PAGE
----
As we saw last time, it is a fundamental failure to reciprocate his love – a failure to maintain intimacy with him. But it’s more than that – because unfaithfulness at any level results in, or perhaps, most of the time, is a result of, an attraction and then devotion to things other than God. As a result of giving in to such attractions and becoming unfaithful, all restraint is, ultimately, thrown aside. Subsequently, in our story, the people who have abandoned their loving, gracious and patient husband God become arrogant, unkind, untrustworthy, unreliable, violent and lawless. Over time, as this cancer spreads, society itself begins to break down (See Hosea 4). No wonder God cries out – ‘What sorrow awaits those who have deserted me!’ (Hosea 7). This is, I believe, a very clear illustration of the law of cause and effect at a moral/spiritual level – just as sure as jumping off a cliff will cause serious injury or death on a physical/material level. But the contemplation of their sorrow and the results of their unfaithfulness also breaks his Husband heart – ‘My heart is torn within me, and my compassion overflows.’ (Hosea 11).
I find all of this very relevant to our own situation today. I have moved in church circles long enough to see the devastating results of some of the things we have noted above – and its wider effect in our society. It’s very instructive, if not frightening, to see that God lays much of the blame for the situation in Hosea’s generation at the foot of the religious leadership in the community. ‘Don’t point your finger at someone else and try to pass the blame! My complaint, you priests, is with you.’ (Hosea 3). You can’t get much more direct than that! One of the things I have personally seen in church leadership over the years is the willingness to choose expediency over integrity. It may have seemed at the time like a good idea, the best compromise, – but such ‘unfaithfulness’ will, be assured, have consequences. I think we miss that when we vote for the ‘compromise’ or ignore righteousness and justice in the courts and leadership meetings of the church. Hosea puts it graphically – ‘They have planted the wind and will harvest the whirlwind.’ (Hosea 8). I suspect we are ‘reaping’ and will go on to reap the results of our unfaithfulness in the church today.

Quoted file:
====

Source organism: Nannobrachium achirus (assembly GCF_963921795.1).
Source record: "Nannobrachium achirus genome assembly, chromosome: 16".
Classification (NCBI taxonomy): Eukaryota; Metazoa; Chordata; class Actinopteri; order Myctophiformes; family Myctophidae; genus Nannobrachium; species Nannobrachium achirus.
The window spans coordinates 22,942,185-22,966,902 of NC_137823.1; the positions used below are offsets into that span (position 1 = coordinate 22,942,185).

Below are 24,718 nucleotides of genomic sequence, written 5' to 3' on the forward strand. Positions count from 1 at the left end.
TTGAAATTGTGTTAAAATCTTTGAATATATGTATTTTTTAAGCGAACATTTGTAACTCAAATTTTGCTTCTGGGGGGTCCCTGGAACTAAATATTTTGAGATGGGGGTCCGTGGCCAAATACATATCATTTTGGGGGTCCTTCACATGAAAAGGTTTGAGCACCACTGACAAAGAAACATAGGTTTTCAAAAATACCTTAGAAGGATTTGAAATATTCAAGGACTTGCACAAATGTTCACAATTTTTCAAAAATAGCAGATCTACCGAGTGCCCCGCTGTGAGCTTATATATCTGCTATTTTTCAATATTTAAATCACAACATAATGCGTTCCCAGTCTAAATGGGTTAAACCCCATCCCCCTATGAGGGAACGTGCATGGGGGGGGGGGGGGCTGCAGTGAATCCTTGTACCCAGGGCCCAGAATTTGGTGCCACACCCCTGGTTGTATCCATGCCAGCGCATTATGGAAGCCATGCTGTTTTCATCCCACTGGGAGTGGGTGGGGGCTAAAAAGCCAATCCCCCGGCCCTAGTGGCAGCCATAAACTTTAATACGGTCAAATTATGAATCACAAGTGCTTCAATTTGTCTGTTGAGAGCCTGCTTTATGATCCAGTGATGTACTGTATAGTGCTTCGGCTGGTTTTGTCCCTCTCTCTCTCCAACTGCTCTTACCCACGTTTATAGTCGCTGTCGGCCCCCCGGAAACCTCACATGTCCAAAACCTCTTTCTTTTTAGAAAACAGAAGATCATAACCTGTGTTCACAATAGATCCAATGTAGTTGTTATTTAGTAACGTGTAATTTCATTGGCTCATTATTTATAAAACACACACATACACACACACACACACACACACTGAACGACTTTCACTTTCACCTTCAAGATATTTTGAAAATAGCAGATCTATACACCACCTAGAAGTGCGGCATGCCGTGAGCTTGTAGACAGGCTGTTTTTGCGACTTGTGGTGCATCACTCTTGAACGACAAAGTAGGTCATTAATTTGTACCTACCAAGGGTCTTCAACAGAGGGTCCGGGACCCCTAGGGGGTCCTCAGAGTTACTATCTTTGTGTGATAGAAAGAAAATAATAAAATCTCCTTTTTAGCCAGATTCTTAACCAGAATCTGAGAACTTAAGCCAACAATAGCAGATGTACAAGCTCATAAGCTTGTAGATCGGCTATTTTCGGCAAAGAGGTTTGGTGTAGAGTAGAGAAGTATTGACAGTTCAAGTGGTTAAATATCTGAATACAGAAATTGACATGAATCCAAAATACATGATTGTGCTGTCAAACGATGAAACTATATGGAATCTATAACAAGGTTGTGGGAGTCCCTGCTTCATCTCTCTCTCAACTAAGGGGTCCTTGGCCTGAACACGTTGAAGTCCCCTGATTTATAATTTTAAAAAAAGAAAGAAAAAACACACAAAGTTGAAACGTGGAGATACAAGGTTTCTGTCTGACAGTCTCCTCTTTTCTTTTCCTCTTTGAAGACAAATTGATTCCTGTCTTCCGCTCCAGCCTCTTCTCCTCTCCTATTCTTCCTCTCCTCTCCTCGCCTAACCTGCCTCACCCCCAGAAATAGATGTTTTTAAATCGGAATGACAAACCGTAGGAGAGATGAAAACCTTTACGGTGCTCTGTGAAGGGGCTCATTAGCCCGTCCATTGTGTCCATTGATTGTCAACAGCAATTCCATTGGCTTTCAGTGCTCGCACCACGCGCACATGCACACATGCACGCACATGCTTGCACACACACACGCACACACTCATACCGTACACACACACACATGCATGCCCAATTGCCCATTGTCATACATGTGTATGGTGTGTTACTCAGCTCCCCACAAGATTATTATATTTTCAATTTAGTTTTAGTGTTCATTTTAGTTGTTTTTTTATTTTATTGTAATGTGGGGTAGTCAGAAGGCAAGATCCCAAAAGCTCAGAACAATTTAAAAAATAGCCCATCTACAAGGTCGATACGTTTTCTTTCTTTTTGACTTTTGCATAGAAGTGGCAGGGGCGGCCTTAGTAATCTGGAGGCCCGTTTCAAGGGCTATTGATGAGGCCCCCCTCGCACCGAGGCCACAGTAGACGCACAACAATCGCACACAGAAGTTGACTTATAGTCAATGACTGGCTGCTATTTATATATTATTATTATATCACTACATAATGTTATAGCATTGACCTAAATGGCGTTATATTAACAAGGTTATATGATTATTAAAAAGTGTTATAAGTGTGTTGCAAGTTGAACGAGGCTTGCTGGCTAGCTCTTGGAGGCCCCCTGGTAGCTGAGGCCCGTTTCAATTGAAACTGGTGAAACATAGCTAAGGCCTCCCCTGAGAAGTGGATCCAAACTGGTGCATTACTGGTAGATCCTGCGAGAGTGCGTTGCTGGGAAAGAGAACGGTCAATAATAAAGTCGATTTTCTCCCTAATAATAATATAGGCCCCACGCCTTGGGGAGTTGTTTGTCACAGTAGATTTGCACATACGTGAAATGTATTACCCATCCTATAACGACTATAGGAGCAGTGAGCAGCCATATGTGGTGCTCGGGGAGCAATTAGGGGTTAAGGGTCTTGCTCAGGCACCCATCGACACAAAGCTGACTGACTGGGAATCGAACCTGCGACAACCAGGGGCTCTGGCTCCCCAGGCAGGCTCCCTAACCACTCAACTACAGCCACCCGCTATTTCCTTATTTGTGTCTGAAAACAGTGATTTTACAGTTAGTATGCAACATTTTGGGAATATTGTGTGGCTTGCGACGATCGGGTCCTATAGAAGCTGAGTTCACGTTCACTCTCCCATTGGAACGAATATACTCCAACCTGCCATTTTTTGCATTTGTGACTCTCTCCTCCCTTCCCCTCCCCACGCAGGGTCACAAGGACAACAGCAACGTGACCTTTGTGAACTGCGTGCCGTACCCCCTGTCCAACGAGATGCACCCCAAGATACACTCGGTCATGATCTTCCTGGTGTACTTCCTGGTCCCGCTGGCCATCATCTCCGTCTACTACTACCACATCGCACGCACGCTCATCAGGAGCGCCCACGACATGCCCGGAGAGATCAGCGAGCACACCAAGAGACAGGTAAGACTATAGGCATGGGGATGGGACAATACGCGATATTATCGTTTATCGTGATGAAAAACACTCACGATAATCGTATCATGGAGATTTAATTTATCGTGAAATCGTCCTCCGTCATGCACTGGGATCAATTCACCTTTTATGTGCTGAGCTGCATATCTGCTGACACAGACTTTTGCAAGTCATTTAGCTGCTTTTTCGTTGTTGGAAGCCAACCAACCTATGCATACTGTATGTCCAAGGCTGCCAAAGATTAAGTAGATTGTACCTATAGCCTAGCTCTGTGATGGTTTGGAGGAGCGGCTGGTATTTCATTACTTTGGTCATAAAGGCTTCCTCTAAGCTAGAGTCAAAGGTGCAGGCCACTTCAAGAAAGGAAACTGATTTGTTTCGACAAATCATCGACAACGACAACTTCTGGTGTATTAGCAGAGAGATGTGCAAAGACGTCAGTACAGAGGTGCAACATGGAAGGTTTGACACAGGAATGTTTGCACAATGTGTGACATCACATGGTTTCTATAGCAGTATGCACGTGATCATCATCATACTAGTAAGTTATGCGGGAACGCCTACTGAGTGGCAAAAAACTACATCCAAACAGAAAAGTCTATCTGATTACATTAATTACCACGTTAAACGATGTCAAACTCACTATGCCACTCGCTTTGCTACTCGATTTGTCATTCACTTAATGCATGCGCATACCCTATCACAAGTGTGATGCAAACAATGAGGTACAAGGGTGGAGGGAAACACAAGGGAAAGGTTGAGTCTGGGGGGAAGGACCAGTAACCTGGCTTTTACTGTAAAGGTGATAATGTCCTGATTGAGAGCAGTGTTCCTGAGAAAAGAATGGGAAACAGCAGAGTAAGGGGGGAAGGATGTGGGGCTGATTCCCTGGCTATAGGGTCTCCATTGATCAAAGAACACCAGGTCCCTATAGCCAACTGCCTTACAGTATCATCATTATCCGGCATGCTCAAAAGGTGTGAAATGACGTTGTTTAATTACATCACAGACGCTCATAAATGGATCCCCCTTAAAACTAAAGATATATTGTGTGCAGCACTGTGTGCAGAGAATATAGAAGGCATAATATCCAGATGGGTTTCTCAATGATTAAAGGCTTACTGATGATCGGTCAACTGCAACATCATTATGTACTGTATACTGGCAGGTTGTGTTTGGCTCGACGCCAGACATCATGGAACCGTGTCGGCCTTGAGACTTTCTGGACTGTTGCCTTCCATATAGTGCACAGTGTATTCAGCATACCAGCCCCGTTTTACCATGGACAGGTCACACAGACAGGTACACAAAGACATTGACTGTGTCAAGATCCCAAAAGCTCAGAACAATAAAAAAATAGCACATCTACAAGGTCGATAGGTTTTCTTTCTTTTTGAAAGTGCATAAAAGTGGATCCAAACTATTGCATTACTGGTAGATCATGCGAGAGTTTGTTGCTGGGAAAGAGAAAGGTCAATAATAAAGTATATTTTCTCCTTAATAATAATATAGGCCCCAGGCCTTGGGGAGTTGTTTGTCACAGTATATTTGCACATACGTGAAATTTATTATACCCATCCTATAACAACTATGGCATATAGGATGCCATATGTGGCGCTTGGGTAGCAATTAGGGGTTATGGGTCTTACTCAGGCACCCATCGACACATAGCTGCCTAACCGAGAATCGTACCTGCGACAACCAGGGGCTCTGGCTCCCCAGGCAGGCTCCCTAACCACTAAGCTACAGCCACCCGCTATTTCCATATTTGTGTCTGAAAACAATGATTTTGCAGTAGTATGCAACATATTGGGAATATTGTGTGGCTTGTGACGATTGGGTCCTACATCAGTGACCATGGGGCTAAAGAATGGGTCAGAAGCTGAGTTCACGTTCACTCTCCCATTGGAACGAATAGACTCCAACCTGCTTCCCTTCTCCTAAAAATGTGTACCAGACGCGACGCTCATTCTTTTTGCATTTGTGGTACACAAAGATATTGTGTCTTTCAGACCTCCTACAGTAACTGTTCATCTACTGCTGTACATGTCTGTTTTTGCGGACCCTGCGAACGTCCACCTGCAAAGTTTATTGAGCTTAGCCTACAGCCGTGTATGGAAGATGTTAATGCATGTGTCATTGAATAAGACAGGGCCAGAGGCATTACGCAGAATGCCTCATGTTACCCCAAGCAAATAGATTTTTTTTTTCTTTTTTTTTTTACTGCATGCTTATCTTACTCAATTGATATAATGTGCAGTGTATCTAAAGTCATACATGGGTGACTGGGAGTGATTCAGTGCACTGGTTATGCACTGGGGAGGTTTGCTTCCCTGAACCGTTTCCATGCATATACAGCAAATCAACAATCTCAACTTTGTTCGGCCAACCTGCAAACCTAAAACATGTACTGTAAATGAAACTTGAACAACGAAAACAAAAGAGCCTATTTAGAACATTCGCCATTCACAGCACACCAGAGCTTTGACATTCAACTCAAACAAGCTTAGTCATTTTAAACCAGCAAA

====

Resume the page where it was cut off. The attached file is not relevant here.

We have gone through some dark days recently – and perhaps will go through darker yet – but please do not despair! God’s final words are never darkness or destruction – but light and restoration! You may feel like you are in the wilderness today, I know many of us do – but remember it is in the wilderness he will ‘speak tenderly’ to us – showing us ‘righteousness and justice’ and his ‘unfailing love and compassion.’ Ultimately, the question for us is, once again, will we open our hearts to his restoring, forgiving, gracious love?
‘Let those who are wise understand these things.
Let those with discernment listen carefully.
The paths of the Lord are true and right,
and righteous people live by walking in them.’